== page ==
What is more surprising though is CFOs’ belief that these practices leave a significant mark on companies’ reported profits and losses. When asked about the magnitude of the earnings misrepresentation, the study’s respondents said it was around 10% of earnings per share.

Manipulating earnings may work in the short-term, eventually, cost cutting, wage suppression, earnings adjustments, share-buybacks, etc. reach an effective limit. When that limit is reached, companies can no longer hide the weakness in their actual operating revenues.

There’s a big difference between companies’ advertised performance, and how they actually did. We discussed this recently by looking at the growing deviation between corporate earnings and corporate profits. There has only been one other point where earnings, and stock market prices, were surging while corporate profits were flat. Shortly thereafter, we found out the “truth” about WorldCom, Enron, and Global Crossing.

The American Accounting Association found that over the past decade or so, more companies have shifted to emphasizing adjusted earnings. But those same companies’ results under generally accepted accounting principles, or GAAP, often only match or slightly exceed analysts’ predictions.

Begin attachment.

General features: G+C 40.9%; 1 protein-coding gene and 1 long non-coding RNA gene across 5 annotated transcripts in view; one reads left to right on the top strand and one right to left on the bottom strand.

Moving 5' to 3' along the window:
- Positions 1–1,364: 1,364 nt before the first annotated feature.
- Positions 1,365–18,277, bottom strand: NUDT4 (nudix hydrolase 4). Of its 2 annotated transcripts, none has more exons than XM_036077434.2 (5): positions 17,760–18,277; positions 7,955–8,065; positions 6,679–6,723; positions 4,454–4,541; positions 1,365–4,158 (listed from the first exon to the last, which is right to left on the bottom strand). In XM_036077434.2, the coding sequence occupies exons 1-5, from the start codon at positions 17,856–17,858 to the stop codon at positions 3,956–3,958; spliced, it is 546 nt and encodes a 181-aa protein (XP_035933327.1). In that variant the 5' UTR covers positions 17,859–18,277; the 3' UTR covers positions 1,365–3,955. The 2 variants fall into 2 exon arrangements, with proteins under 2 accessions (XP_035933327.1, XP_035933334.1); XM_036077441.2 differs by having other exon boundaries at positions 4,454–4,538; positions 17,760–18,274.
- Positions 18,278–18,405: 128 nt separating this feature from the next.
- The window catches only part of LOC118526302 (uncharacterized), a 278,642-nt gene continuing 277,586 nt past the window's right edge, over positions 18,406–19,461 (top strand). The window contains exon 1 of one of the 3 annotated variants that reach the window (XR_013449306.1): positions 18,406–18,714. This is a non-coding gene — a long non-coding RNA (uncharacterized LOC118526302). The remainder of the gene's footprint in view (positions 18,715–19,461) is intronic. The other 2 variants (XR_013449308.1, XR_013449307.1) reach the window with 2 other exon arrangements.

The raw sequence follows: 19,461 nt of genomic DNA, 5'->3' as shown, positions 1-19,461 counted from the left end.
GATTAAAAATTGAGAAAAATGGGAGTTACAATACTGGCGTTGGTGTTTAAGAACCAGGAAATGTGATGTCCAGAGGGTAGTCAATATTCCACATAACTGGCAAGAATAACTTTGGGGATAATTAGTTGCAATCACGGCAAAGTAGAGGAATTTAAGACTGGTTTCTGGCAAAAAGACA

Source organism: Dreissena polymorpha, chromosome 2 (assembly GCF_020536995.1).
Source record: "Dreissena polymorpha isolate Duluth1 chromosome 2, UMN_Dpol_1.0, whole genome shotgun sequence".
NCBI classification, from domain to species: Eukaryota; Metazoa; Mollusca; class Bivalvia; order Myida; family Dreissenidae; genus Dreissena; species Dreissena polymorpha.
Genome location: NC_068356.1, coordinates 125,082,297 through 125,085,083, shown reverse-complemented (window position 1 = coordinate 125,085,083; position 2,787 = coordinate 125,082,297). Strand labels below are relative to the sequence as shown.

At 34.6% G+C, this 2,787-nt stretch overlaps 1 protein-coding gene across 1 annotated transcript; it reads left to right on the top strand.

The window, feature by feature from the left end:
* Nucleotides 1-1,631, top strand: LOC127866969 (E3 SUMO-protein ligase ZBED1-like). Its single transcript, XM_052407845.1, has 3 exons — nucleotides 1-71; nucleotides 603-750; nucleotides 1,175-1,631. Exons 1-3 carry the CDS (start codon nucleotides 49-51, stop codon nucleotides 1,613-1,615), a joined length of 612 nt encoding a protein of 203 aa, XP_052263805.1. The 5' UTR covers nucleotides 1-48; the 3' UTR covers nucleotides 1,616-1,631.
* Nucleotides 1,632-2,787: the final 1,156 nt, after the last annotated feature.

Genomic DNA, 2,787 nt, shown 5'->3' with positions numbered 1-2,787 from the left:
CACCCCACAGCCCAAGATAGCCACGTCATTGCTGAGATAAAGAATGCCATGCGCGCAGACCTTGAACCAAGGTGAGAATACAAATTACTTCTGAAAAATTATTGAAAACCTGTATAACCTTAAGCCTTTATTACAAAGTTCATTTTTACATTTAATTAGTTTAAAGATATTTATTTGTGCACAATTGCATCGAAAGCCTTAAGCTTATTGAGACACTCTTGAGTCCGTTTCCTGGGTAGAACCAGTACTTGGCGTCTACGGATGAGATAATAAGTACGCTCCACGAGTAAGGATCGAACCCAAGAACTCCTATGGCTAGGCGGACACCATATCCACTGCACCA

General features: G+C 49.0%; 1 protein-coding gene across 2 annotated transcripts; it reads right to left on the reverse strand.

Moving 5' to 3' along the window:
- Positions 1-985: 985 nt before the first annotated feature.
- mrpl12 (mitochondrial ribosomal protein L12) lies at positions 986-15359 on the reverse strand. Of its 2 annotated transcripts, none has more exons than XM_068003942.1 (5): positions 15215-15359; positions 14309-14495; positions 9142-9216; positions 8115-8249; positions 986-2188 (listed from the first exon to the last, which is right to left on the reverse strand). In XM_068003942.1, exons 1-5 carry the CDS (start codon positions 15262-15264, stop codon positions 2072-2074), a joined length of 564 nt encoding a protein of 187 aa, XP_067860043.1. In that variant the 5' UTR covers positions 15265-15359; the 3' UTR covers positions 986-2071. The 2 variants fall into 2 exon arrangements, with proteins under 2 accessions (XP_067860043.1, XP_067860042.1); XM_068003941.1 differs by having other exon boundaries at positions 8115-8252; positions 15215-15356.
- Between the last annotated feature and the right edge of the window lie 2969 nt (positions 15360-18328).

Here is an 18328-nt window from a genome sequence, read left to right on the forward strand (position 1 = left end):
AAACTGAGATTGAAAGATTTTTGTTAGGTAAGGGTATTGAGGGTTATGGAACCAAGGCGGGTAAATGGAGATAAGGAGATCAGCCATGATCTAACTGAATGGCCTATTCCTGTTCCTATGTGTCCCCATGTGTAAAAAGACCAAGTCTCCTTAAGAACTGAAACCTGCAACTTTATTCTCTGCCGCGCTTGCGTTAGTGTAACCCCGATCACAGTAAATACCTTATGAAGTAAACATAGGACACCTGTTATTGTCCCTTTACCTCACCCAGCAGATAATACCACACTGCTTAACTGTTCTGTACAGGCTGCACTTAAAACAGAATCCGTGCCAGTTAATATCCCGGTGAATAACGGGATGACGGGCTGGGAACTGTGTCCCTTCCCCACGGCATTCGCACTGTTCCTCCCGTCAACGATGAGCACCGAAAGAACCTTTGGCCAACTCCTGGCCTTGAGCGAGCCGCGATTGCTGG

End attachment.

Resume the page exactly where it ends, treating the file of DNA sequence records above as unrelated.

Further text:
“There are those who might claim that so far this century the U.S. economy has experienced such an unusual period of economic growth that it has taken analysts and investors by surprise each quarter … for almost two decades. This view strains credulity.” – Paul Griffin, University of California & David Lont, University of Otago

After reviewing hundreds of thousands of quarterly earnings forecasts and reports of 4,700 companies over 17 years, Griffin and Lont believe companies shoot well above analysts’ targets because consistently beating earnings per share by only a penny or two became a red flag.

“If they pull out all the accounting tricks to get their earnings much higher than expected, then they are less likely to be accused of manipulation.” 

The truth is that stocks go up when companies beat their numbers, and analysts are generally biased toward wanting the stock they cover to go up. As we discussed in “Chasing The Market”, it behooves analysts to consistently lower their estimates so companies can beat them, and adjusted earnings are making it easier for them to do it.

For investors, the impact from these distortions will only be realized during the next bear market. For now, there is little help for investors as the Securities and Exchange Commission has blessed the use of adjusted results as long as companies disclose how they are calculated. The disclosures are minimal, and are easy to get around when it comes to forecasts. Worse, adjusted earnings are used to determine executive bonuses and whether companies are meeting their loan covenants. No wonder CEO pay, and leverage, just goes up.

Conclusion & Why EBITDA Is BullS***